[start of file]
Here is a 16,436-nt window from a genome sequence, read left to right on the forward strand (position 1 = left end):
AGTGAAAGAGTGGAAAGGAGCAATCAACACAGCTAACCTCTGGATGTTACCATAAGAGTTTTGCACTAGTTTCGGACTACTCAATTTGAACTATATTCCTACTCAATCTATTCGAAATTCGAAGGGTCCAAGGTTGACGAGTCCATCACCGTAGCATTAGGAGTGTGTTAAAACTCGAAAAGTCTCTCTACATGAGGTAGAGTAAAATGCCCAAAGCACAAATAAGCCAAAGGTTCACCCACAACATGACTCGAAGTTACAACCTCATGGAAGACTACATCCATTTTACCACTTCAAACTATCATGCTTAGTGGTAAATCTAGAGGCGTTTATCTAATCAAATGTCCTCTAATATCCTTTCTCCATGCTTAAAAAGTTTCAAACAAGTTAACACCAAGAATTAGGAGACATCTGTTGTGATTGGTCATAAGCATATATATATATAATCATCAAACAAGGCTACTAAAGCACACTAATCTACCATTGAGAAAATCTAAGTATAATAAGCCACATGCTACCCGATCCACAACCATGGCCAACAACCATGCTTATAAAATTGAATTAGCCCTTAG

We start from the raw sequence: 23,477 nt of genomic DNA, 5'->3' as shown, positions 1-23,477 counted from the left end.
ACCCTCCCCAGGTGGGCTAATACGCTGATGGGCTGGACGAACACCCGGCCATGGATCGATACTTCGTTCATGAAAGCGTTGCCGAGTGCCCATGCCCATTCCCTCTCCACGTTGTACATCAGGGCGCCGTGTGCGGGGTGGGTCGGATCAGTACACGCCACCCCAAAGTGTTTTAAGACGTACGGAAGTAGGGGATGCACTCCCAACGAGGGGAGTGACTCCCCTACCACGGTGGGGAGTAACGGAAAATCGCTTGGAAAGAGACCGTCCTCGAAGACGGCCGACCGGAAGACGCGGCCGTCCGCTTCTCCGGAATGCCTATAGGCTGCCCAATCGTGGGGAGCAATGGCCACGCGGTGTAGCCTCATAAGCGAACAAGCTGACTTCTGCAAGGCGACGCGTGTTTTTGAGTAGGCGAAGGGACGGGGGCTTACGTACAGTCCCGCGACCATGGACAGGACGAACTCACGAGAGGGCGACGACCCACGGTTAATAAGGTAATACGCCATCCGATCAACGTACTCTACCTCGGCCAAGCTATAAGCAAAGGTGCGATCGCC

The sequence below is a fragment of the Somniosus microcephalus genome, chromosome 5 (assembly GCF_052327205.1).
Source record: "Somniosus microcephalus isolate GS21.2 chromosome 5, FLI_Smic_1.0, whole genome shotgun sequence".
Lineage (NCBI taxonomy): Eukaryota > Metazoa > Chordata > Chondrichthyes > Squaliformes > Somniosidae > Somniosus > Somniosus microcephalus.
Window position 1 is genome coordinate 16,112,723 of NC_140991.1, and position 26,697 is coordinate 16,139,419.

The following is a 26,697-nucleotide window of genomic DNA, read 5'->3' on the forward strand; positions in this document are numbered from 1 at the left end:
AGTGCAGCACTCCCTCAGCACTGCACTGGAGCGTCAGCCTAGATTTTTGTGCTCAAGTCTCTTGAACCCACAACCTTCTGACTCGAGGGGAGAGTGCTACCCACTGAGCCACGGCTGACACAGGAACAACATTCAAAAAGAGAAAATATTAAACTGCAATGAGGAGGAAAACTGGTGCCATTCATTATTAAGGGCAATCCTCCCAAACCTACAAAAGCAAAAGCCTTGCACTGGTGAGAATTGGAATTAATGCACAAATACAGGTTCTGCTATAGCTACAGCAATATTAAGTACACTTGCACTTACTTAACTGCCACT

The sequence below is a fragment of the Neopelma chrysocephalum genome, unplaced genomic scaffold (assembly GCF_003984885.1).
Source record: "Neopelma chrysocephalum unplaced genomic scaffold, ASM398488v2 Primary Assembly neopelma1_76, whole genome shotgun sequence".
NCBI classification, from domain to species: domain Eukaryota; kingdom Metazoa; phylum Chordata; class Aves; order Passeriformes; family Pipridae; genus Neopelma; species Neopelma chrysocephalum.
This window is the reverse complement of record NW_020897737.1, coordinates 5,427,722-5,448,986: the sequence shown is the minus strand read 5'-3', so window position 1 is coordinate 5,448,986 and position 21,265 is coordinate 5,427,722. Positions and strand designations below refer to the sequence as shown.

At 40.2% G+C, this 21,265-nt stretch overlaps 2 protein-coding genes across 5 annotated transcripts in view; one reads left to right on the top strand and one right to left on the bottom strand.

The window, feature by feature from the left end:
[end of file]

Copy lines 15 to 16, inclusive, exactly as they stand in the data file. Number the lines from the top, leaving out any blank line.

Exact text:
At 40.2% G+C, this 21,265-nt stretch overlaps 2 protein-coding genes across 5 annotated transcripts in view; one reads left to right on the top strand and one right to left on the bottom strand.

The window, feature by feature from the left end: